At left, MIT nano-nerds Rutledge Ellis-Behnke and Professor Gerald E. Schneider. Pictured at right is Karl,"Everyone's favorite wheelchair bound drunk guy"
Karl, an engineer in Cromwell, Conn., has been living with a tumor in his brain stem for six years, according to his MySpace blog. Karl has undergone numerous surgeries to correct paralysis in various parts of his body. But his spirits improved recently when he read about MIT's nanotechnology research. In Karl's words ...
I have been living like this for 6 years, and was able to graduate college as an Engineer. But, my nerves are running short. Something is gonna need to change. I don't think, I can deal much longer. Recently. I thought my only possible chance for change was stem cells. But, then I saw this article: It is titled Nanotechnology maybe able to repair damaged brains. Apparently, some Nerds at M.I.T. have fixed damaged mice brains. Well, God Bless Nerds!!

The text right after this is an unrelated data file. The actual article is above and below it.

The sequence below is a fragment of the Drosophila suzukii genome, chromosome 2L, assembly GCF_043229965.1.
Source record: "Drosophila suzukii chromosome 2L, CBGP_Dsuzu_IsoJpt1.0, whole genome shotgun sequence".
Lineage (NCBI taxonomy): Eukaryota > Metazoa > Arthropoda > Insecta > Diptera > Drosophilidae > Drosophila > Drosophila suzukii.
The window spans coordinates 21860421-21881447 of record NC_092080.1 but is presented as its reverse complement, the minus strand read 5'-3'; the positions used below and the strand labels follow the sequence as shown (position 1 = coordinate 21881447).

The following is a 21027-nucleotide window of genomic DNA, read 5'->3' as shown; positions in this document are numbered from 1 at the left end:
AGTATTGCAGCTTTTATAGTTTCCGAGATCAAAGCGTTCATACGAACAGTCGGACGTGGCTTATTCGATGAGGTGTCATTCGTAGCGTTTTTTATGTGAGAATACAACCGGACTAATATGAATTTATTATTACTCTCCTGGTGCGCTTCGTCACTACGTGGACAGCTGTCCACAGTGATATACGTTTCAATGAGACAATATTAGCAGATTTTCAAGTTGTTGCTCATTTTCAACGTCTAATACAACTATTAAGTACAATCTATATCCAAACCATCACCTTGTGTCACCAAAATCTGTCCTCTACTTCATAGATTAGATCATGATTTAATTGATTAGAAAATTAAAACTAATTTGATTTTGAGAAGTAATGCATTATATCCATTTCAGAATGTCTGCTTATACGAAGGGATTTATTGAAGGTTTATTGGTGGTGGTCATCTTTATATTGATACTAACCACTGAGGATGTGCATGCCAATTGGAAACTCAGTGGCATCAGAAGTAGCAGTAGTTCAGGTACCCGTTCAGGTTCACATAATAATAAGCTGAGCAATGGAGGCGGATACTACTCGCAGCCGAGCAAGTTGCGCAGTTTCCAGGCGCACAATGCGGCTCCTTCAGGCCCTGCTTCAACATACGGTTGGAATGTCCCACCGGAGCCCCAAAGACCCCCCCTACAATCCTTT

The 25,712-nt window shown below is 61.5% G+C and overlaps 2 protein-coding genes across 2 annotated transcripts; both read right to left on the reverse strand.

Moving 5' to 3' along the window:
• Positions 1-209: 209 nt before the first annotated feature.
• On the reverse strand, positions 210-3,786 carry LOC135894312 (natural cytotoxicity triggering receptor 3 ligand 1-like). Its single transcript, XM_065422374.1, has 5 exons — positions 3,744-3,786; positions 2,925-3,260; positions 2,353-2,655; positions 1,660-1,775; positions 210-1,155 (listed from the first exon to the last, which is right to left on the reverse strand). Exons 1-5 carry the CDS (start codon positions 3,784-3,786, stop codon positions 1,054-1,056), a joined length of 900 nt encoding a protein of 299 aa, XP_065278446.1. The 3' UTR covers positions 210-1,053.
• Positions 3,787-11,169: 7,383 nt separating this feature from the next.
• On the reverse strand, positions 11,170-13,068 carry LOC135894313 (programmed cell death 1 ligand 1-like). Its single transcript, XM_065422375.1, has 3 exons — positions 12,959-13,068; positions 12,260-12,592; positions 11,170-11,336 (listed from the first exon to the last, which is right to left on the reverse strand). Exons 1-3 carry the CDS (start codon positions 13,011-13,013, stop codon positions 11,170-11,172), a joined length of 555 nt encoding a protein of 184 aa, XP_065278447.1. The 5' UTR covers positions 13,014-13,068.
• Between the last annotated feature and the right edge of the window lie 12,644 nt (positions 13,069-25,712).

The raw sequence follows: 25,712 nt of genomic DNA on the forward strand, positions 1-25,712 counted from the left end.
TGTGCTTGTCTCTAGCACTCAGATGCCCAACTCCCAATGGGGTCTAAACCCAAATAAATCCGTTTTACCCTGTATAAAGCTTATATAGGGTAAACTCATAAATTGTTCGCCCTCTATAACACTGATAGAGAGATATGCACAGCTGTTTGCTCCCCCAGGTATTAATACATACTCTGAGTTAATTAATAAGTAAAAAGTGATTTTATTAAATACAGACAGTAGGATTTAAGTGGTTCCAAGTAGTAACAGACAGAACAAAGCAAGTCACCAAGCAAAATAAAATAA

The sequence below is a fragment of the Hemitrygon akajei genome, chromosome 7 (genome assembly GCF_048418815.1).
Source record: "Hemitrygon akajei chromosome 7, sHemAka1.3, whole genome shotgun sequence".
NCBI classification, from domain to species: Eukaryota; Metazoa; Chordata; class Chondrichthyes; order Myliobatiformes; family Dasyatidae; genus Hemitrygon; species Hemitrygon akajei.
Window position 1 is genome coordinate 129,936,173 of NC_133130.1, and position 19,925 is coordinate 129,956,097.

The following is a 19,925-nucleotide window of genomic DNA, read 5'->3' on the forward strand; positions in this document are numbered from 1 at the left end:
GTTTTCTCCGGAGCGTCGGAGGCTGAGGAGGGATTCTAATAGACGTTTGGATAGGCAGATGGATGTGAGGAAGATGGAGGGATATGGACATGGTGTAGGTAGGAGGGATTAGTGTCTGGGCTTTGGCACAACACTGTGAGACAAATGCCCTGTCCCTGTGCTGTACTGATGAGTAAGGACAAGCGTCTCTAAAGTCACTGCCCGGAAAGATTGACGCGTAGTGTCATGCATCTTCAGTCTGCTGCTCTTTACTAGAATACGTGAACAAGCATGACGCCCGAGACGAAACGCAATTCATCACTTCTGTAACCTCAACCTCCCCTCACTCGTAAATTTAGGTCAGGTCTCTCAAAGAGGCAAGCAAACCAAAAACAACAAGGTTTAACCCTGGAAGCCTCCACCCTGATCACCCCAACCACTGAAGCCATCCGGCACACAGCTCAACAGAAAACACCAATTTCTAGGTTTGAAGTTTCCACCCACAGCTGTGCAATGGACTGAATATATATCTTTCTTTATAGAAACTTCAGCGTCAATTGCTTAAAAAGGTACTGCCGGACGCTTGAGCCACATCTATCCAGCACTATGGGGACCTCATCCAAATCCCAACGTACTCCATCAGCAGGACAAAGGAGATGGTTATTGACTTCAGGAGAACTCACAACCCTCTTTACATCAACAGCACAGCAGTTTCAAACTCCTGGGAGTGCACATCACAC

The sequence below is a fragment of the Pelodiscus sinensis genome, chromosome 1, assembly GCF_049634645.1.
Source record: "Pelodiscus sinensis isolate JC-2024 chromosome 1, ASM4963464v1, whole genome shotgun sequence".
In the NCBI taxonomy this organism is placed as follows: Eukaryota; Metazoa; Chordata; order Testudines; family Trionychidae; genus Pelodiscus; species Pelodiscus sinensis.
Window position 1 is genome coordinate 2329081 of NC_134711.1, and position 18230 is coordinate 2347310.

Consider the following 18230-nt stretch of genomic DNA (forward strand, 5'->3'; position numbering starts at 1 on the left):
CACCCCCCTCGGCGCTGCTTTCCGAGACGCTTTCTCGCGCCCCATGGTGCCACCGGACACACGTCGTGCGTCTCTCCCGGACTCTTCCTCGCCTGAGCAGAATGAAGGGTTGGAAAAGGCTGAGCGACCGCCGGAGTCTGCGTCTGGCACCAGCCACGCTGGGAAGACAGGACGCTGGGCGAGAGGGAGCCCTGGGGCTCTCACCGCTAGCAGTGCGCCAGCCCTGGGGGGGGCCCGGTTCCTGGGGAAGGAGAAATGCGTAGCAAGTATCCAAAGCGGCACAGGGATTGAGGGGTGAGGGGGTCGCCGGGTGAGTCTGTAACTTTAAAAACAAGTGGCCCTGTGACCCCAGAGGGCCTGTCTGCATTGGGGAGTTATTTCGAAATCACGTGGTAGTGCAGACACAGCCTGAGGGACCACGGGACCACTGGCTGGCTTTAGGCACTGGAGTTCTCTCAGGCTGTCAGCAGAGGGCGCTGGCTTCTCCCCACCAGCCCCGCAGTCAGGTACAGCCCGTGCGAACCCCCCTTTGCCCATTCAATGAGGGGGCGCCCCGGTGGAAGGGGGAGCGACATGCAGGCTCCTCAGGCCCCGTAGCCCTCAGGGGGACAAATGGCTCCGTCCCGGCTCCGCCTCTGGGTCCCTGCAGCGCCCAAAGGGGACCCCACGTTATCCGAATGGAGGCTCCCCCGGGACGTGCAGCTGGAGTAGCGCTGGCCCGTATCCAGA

Karl is asking readers to contact their senators to urge continued funding for this program. Something tells me that funding is not in danger, though.
But Karl's plea does remind me that real lives wait on the other end of nanotech research. And those who would place a moratorium on its development or, conversely, hype it up beyond realistic expectation, should keep people like Karl in mind.
Neuroscientist Rutledge Ellis-Behnke, one of the MIT nerds in charge of this research, said it better in a story written by my friend Charles Choi of UPI:
"There are 550,000 new cases of severe stroke a year, with over 3 million living with the effects of severe stroke today in the United States alone. There are about 100,000 new cases of severe traumatic brain injury a year, with 2 million living with the effects," Ellis-Behnke said. "Those are the reasons I do what I do every day."